Thursday, April 15, 2010

Vehicular Arachnophobia

I was the guest speaker at the American Business Women's Association dinner today on the topic of professional writing and writing for the web. After my presentation, a city councilwoman and candidate for Oakland County Commissioner asked me to develop the website for her campaign. Needless to say, I was feeling good, decidedly accomplished and professional, as I climbed into my car to drive home.

Ten minutes later, I was feeling decidedly unprofessional as I crouched shivering in the dark in the passenger seat of my car, parked on the side of the highway with cars rocking my car as they rushed past. I had been driving at 70 mph, already brainstorming website ideas for my new potential project, when a spider crept into my line of vision across the inside of my windshield.

What happens when I typically see a spider happened this time, regardless of the fact that I was speeding down the highway. I went into escape mode. I cut over two lanes, screeched to a stop on the shoulder and literally threw myself away from the spider and into the passenger seat. My high heels, small sporty car with limited space, and extra body weight didn't slow me down a bit. If I'd been a cartoon character, I would have left a little cloud of smoke that said "pffft" or "zoom" behind me in the driver's seat.

Though they all seem enormous to me, I'll admit, this wasn't a super huge spider. It wasn't a tarantula. But it was one of those sturdy little fat ones that scare me far more than the whispy long-legged variety. Its body was the size of a thumbtack, and legs included, it was maybe the size of a quarter. But the size and shape of the spider isn't really important here. Even its attitude isn't all that important, although this was a particularly active little sucker with a skittery, jumpy kind of personality. What's important is that it was a spider at all and currently in my personal space.

I've always been terrified of spiders. I can't see them on TV or even read about them in a book. I think this phobia comes from the fact that my dad used to make my mom squish spiders in our house when I was growing up. If my big, strong dad was afraid of a little spider, it was safe to assume they were deadly, terrifying creatures and I should fear them, too.

If a spider appears in my home these days, I typically get all lightheaded and scream for my husband. If it's late, and he's already in bed, I've learned not to wake him -- even if that means I have to abandon whatever I was doing and leave the room until later. This has happened more than once when I've prepared to take a bath in the evening. When my husband walks in the bathroom in the morning to find the tub full of cold water, he knows I abandoned my bath for the safety of the bedroom the night before. If he's awake, my husband either kills them for me or scoops them up and takes them outside. He often mocks me gently while he does this, thoroughly entertained and equally exasperated by my shaking and uncontrollable clothes brushing. (I'm always convinced there's a second spider lurking somewhere in my hair or clothing when a spider has been spotted.) I fear dead spiders as much as live ones, so I need him to tell me the spider is gone - I can't look at the tissue for confirmation.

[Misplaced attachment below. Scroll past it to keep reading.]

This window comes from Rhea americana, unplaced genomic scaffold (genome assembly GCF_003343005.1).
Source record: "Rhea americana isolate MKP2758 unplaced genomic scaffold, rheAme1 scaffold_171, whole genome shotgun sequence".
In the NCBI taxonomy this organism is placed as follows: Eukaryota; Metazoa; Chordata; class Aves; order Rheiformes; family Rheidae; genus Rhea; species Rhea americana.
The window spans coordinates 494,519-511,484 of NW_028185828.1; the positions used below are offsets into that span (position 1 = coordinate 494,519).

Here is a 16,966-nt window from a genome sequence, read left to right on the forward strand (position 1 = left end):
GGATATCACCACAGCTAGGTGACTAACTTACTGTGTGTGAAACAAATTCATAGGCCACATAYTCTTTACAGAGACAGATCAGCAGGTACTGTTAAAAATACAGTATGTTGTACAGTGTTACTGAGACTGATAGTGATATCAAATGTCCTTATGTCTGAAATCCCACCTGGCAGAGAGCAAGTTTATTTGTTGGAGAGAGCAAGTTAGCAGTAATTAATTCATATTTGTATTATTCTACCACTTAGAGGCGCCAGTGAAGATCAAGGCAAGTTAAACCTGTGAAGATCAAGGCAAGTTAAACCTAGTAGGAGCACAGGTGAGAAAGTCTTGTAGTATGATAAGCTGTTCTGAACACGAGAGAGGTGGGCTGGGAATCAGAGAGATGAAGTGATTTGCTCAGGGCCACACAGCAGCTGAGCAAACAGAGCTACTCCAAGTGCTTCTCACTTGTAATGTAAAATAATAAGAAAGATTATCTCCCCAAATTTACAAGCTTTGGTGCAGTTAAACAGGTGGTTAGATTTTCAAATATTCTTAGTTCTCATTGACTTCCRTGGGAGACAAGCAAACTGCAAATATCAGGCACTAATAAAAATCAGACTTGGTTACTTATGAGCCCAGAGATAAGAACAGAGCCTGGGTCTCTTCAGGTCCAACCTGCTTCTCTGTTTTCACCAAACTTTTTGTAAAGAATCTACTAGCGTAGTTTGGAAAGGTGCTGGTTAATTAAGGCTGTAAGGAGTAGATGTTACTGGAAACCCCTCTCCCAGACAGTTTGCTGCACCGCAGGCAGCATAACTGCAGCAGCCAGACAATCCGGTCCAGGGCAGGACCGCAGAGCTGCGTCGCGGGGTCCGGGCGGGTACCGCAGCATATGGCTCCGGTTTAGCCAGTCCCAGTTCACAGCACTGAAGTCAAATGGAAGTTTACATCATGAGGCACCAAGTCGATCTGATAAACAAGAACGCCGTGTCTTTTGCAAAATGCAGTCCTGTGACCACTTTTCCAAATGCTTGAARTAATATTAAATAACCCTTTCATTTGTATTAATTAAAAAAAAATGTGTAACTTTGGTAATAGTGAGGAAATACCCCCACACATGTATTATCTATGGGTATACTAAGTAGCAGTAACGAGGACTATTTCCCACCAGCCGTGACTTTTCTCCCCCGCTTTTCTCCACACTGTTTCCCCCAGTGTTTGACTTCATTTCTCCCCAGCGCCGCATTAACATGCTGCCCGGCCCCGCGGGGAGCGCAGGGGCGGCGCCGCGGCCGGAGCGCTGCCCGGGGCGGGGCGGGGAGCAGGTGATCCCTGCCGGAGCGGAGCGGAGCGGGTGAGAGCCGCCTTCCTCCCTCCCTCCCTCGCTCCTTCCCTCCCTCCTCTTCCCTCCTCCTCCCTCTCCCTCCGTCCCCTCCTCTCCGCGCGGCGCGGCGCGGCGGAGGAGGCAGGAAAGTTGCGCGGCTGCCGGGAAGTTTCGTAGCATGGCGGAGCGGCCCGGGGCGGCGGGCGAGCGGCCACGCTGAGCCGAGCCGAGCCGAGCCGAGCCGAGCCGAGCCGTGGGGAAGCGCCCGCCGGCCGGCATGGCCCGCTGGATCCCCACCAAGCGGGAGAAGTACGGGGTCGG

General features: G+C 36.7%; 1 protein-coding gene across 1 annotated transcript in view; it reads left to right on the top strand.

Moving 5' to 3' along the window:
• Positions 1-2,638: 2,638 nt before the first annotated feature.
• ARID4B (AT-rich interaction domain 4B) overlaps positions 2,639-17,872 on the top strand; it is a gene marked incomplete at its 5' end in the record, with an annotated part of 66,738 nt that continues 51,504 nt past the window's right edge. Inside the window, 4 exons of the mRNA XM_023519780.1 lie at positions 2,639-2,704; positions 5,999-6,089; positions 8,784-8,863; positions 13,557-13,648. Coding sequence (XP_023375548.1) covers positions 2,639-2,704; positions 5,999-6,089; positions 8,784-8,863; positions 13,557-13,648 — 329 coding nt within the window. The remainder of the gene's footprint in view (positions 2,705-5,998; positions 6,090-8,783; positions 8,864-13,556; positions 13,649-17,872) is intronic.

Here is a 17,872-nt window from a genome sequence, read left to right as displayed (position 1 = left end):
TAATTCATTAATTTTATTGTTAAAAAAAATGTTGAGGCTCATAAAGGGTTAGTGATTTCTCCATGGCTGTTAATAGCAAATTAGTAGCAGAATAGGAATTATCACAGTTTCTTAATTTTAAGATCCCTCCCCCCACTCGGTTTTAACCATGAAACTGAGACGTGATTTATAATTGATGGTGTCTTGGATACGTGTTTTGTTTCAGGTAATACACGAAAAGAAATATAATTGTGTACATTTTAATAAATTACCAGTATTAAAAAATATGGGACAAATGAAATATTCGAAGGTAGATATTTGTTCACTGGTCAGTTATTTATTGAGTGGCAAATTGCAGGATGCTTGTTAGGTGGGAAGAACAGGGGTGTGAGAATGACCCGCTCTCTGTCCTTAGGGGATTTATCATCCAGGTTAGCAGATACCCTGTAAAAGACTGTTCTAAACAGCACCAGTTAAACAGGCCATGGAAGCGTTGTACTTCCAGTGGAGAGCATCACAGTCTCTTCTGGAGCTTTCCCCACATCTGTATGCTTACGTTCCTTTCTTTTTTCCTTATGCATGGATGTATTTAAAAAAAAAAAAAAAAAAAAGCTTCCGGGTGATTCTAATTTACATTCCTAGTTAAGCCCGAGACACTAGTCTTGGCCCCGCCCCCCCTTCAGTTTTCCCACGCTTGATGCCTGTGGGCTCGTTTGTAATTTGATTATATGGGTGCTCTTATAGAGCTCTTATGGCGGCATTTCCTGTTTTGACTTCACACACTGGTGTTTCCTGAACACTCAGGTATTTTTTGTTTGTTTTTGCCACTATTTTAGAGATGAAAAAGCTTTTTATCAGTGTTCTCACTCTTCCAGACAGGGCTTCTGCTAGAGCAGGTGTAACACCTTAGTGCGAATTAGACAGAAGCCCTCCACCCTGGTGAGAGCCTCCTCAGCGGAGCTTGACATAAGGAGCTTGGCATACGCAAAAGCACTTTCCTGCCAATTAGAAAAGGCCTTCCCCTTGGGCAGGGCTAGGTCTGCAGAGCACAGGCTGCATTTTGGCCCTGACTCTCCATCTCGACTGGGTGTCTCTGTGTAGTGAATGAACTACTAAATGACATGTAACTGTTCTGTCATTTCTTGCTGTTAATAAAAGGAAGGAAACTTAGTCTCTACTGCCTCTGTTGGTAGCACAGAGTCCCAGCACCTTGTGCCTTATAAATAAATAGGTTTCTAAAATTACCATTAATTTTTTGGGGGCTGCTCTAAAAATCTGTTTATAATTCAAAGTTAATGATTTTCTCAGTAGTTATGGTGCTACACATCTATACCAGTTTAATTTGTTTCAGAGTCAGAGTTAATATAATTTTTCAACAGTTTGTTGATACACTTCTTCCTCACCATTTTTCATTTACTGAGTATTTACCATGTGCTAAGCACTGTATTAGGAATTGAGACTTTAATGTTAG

Sometimes, I get the nerve to tackle spiders on my own. I have a hard time killing them with a tissue. It puts me too close to the spider. Instead, I scramble for something with reach - the bathroom is a convenient place for this, as I can use air freshener, hairspray or some kind of cleaning product to attack the offender from a distance. If it's a big one or one that seems immune to chemical showers, I typically abandon the room as previously noted. Once, when in my car on the way to a job interview, I managed to get my hands on an aerosol can of wrinkle releaser and sprayed the spider over my shoulder until it was cemented against the rear window. I can only imagine what I smelled like walking into that interview.

This time, there was nothing in reach and I was trapped inside with the spider. I couldn't just run from the room. Unfortunately, I had also just cleaned out my car, so I didn't even have a tissue. After five solid minutes spent shaking in the passenger's seat, I dug around in my briefcase in the backseat and produced a scrap of paper. I couldn't seem to make myself do anything about the spider that had stopped on the windshield across from the steering wheel and seemed to be looking at me. I realized I was being ridiculous and finally got up the nerve to smash at the spider with my eyes closed. I sat and chewed my nails for a few minutes after, waiting to see if the spider might have somehow escaped the smush.